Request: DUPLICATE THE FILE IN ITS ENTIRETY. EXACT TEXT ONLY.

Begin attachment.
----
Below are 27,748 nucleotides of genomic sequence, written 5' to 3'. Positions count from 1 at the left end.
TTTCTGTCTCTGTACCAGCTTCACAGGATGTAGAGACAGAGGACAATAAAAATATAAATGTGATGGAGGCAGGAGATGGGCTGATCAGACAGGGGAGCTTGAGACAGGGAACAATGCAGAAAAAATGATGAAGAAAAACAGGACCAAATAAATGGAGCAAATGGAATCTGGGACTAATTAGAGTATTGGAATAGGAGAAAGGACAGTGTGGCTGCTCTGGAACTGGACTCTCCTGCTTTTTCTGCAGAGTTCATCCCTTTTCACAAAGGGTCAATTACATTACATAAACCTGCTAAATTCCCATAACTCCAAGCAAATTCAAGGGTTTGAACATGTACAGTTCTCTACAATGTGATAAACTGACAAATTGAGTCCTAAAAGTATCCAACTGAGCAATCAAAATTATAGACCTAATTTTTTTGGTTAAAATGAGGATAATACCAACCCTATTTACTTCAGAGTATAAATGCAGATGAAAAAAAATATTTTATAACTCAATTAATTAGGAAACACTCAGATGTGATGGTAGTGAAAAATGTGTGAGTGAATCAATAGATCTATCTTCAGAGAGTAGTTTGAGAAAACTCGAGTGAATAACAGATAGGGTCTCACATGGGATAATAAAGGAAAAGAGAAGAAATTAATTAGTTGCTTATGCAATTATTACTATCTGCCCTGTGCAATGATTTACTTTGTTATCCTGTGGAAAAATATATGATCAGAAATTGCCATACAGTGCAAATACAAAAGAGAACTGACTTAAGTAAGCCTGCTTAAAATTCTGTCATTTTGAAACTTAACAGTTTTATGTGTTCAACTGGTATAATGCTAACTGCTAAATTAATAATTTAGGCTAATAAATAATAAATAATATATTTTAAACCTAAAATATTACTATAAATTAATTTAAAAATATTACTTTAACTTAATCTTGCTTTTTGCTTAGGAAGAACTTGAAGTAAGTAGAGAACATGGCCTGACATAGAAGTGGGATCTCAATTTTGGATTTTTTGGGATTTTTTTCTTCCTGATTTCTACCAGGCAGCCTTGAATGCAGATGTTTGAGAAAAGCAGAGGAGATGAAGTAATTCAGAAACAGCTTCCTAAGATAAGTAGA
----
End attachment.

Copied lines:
Below are 27,748 nucleotides of genomic sequence, written 5' to 3'. Positions count from 1 at the left end.
TTTCTGTCTCTGTACCAGCTTCACAGGATGTAGAGACAGAGGACAATAAAAATATAAATGTGATGGAGGCAGGAGATGGGCTGATCAGACAGGGGAGCTTGAGACAGGGAACAATGCAGAAAAAATGATGAAGAAAAACAGGACCAAATAAATGGAGCAAATGGAATCTGGGACTAATTAGAGTATTGGAATAGGAGAAAGGACAGTGTGGCTGCTCTGGAACTGGACTCTCCTGCTTTTTCTGCAGAGTTCATCCCTTTTCACAAAGGGTCAATTACATTACATAAACCTGCTAAATTCCCATAACTCCAAGCAAATTCAAGGGTTTGAACATGTACAGTTCTCTACAATGTGATAAACTGACAAATTGAGTCCTAAAAGTATCCAACTGAGCAATCAAAATTATAGACCTAATTTTTTTGGTTAAAATGAGGATAATACCAACCCTATTTACTTCAGAGTATAAATGCAGATGAAAAAAAATATTTTATAACTCAATTAATTAGGAAACACTCAGATGTGATGGTAGTGAAAAATGTGTGAGTGAATCAATAGATCTATCTTCAGAGAGTAGTTTGAGAAAACTCGAGTGAATAACAGATAGGGTCTCACATGGGATAATAAAGGAAAAGAGAAGAAATTAATTAGTTGCTTATGCAATTATTACTATCTGCCCTGTGCAATGATTTACTTTGTTATCCTGTGGAAAAATATATGATCAGAAATTGCCATACAGTGCAAATACAAAAGAGAACTGACTTAAGTAAGCCTGCTTAAAATTCTGTCATTTTGAAACTTAACAGTTTTATGTGTTCAACTGGTATAATGCTAACTGCTAAATTAATAATTTAGGCTAATAAATAATAAATAATATATTTTAAACCTAAAATATTACTATAAATTAATTTAAAAATATTACTTTAACTTAATCTTGCTTTTTGCTTAGGAAGAACTTGAAGTAAGTAGAGAACATGGCCTGACATAGAAGTGGGATCTCAATTTTGGATTTTTTGGGATTTTTTTCTTCCTGATTTCTACCAGGCAGCCTTGAATGCAGATGTTTGAGAAAAGCAGAGGAGATGAAGTAATTCAGAAACAGCTTCCTAAGATAAGTAGA